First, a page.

The story of broccoli and what makes it a superfood


It's not news that broccoli is a nutritional powerhouse. It is packed with vitamins, minerals, phytochemicals, fiber and other healthy substances. What people may not know are why it is a superfood and how it all started.

Superfood status

  • Broccoli and its fellow members of the cruciferous family (cauliflower, kale, Brussels sprouts) lowers the risk of breast and prostate cancer.
  • Studies have shown that eating five portions of broccoli a week can lower the risk of lung cancer. Additional studies are needed.
  • A substance in broccoli is stronger in fighting the development of stomach cancer than antibiotics, which kill bacteria that cause peptic ulcers. These ulcers can lead to cancer in the stomach. More studies are needed.
  • The risk of death is lowered in postmenopausal women, according to research.
  • Broccoli has been found to fight cancer cells in laboratories.

Healthy substances in broccoli

  • A whole day's worth of vitamin C can be gained by one cup of broccoli, the equivalent of eating a whole orange.
  • A vitamin A producer, the vegetable is good for the eyes, lowering the risk of glaucoma. It also helps a person avoid other degenerative diseases. It maintains healthy skin, bones and teeth, and helps break down urinary tract stones.
  • It is also a source of vitamins K, E, folate, which is important for a growing fetus, and beta carotene.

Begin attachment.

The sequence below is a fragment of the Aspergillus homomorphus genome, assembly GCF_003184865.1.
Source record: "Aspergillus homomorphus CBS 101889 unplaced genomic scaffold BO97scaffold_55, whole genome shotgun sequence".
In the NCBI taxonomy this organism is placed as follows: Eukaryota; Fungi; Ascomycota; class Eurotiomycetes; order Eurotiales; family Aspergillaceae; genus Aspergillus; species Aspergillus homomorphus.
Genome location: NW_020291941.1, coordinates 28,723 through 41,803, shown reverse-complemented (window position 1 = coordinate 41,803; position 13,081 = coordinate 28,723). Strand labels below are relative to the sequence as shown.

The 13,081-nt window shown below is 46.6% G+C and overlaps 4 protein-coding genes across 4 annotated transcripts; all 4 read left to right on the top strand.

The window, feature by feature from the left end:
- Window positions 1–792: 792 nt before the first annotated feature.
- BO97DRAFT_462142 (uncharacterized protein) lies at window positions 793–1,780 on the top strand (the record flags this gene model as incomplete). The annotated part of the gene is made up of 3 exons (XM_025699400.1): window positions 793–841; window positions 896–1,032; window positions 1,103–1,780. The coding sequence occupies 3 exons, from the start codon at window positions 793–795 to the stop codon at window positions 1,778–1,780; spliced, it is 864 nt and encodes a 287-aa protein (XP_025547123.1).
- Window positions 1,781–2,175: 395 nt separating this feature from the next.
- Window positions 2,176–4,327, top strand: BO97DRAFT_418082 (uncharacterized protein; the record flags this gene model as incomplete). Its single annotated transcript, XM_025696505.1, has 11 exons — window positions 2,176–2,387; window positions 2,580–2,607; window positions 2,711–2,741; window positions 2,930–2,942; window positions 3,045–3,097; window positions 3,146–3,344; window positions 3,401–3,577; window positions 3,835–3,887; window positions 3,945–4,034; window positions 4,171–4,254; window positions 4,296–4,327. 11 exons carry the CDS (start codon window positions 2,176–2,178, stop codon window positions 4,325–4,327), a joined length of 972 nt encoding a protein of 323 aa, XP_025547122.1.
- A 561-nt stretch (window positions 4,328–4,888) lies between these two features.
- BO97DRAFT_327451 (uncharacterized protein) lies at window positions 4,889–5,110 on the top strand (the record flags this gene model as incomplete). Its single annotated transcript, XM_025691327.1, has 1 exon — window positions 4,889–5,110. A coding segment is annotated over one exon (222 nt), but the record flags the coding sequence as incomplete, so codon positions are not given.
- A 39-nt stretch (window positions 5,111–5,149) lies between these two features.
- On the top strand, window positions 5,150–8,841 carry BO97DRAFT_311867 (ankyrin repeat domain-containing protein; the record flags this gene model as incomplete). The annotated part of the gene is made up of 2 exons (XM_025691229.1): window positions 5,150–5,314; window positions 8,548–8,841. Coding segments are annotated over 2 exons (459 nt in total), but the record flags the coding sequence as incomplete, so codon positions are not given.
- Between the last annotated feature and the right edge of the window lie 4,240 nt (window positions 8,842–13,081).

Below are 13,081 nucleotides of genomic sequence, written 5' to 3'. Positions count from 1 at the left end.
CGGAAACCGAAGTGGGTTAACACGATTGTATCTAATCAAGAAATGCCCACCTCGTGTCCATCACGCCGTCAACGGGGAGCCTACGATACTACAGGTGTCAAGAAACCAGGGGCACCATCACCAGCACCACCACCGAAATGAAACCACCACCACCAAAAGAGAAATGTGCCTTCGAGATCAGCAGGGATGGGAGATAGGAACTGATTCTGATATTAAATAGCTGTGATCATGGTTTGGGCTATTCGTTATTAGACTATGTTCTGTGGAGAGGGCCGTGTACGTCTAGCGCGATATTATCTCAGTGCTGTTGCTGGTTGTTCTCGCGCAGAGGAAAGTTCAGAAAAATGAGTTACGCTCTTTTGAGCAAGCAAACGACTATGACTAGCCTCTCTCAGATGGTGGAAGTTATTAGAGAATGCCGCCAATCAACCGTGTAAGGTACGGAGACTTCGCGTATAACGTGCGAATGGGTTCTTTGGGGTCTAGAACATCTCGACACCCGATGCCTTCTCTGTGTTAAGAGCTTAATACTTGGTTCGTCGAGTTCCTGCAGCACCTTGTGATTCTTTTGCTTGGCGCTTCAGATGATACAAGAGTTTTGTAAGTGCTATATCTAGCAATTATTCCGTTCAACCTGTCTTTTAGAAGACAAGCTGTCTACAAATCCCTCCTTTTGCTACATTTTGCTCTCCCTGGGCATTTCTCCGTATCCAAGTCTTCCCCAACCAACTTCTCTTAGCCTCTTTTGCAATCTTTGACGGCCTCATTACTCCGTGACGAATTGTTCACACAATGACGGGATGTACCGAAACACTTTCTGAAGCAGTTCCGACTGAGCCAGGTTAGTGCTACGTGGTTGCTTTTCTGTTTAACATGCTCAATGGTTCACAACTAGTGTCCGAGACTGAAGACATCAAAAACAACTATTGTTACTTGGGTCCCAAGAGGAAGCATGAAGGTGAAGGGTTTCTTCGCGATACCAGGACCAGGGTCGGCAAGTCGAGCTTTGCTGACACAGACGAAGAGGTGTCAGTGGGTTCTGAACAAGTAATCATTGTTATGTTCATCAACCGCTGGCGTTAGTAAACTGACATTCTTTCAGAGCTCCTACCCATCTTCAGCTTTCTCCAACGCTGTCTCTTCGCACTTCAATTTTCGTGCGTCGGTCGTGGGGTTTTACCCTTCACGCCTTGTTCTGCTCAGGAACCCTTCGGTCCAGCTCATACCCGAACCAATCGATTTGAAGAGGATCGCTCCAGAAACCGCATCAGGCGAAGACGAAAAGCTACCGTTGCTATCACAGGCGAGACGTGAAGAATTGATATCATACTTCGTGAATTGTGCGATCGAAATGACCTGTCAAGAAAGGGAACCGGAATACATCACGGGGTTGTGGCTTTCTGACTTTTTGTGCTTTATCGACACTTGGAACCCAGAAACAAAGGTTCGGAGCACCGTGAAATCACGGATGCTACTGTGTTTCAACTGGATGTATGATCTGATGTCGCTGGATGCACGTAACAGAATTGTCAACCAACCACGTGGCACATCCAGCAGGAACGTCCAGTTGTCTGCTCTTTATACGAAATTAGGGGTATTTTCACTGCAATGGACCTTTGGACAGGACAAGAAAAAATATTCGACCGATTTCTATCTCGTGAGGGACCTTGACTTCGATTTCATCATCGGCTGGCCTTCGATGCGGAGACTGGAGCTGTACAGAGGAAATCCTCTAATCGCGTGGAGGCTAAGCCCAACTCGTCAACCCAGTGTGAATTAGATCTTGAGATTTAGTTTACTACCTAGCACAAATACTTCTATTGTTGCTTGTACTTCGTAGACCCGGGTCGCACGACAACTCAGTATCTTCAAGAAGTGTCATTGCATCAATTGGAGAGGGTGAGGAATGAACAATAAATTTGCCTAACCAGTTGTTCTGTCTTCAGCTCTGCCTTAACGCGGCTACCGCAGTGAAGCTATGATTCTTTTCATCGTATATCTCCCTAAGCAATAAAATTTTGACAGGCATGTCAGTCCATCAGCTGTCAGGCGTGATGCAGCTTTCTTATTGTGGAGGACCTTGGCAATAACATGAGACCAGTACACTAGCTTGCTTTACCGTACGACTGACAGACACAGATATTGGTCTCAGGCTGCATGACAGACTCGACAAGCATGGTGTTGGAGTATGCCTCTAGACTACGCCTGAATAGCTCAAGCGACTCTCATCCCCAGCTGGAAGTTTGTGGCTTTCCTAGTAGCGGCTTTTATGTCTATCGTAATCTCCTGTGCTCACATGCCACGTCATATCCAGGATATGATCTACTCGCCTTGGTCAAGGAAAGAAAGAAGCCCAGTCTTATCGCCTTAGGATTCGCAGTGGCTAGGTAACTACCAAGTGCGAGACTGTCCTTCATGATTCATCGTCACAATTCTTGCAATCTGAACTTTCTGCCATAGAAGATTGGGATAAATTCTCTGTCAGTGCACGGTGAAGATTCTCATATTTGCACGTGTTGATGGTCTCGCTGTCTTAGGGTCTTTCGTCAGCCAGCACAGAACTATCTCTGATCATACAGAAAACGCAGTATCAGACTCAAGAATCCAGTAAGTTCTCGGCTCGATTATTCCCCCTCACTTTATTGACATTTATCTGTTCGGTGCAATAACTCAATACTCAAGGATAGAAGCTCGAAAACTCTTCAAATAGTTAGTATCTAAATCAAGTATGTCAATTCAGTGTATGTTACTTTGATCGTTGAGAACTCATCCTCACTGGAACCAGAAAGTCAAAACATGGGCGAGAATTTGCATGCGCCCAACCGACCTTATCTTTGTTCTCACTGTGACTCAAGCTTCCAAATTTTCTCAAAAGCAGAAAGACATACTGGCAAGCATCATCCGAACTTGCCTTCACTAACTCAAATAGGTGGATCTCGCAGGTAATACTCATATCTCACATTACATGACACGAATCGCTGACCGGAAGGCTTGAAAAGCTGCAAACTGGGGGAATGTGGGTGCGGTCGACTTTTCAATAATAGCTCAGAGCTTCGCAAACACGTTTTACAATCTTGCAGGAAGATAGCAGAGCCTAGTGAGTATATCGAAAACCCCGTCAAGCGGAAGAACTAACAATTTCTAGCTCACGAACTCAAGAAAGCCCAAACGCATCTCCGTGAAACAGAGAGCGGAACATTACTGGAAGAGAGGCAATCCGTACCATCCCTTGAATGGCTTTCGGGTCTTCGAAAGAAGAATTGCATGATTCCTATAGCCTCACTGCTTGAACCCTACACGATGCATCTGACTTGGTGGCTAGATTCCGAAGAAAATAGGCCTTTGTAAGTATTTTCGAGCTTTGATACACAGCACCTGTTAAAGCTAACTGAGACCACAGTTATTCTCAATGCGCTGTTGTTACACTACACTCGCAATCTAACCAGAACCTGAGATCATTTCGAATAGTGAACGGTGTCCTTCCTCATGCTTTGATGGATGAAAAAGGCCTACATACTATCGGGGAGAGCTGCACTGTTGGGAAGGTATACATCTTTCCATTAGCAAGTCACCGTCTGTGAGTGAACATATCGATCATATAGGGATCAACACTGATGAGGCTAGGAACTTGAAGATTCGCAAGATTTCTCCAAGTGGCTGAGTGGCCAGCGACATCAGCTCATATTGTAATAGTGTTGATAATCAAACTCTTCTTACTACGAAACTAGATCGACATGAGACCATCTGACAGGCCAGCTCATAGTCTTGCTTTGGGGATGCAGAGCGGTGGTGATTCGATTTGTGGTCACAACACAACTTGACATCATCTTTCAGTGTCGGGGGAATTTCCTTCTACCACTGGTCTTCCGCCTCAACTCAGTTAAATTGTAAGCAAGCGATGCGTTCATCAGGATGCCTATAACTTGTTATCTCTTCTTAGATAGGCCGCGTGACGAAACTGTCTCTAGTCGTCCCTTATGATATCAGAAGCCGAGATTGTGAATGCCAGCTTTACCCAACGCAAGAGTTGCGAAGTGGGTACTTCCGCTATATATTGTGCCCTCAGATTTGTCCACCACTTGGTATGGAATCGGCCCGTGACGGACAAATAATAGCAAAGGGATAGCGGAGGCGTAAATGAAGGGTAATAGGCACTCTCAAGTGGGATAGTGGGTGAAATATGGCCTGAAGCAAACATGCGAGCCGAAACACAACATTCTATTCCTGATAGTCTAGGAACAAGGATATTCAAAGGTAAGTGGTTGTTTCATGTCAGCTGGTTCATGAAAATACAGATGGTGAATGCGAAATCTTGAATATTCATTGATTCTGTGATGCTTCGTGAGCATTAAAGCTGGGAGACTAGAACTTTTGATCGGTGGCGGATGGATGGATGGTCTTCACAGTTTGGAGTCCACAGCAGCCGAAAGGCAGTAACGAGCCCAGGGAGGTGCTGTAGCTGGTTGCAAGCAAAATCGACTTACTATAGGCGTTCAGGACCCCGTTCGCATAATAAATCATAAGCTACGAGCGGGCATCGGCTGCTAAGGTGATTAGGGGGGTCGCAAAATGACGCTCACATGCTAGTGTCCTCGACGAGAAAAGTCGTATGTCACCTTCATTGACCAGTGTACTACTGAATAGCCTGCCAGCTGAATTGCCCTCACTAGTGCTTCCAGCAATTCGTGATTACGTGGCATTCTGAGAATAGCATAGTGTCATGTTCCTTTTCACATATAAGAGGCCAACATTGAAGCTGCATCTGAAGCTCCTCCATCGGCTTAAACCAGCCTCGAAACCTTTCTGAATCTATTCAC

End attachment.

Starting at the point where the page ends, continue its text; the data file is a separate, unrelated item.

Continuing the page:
• Weight loss is helped by the soluble and insoluble fiber, which makes the stomach feel full and improves digestion. It's also low-calorie. One cup has only 31 calories.
  • Broccoli has substances called phytochemicals which detoxify the body and help prevent disease.
  • It contains a substance called kaempferol, a flavinoid that fights inflammation, which has a role in causing heart disease, cancer and type 2 diabetes.

The story of broccoli

Broccoli has been around since the 6th century B.C. It was cultivated and eaten by the ancient Romans. The name comes from the Italian word "broccolo," which means the top of a flowering cabbage. It was brought to France in the 1500s, and then to England in the 1720s. It finally arrived in North America at the beginning of the 20th century with the Italian immigrants, who cultivated it in New York. Now, ninety percent of broccoli grown in the United States originates in California. The consumption of this vegetable has grown by 900% in the past twenty years, with Americans now eating about 4 pounds a year.

China is the world's biggest producer of the vegetable in the world, with 8 million tons per year. The United States is third.

Broccoli's Relatives

  • Broccoflower is the result of crossbreeding broccoli and cauliflower. It looks like the latter but is pale green, and tastes like broccoli.
  • Broccolini comes from a combination of Chinese kale and broccoli. It is smaller than broccoli and tastes sweeter. It looks like asparagus with a broccoli head.
  • Broccoli rabe comes from the Mediterranean and has a stronger taste. It is popular in Italian cooking. It has a stronger taste.

A versatile veggie

Broccoli can be boiled, broiled, steamed, panfried and microwaved. It can be served in salads, stir-fries, casseroles, omelets, soups, crepes and raw with or without dip. Because of its increasing popularity, many recipes can be found on the internet and elsewhere.


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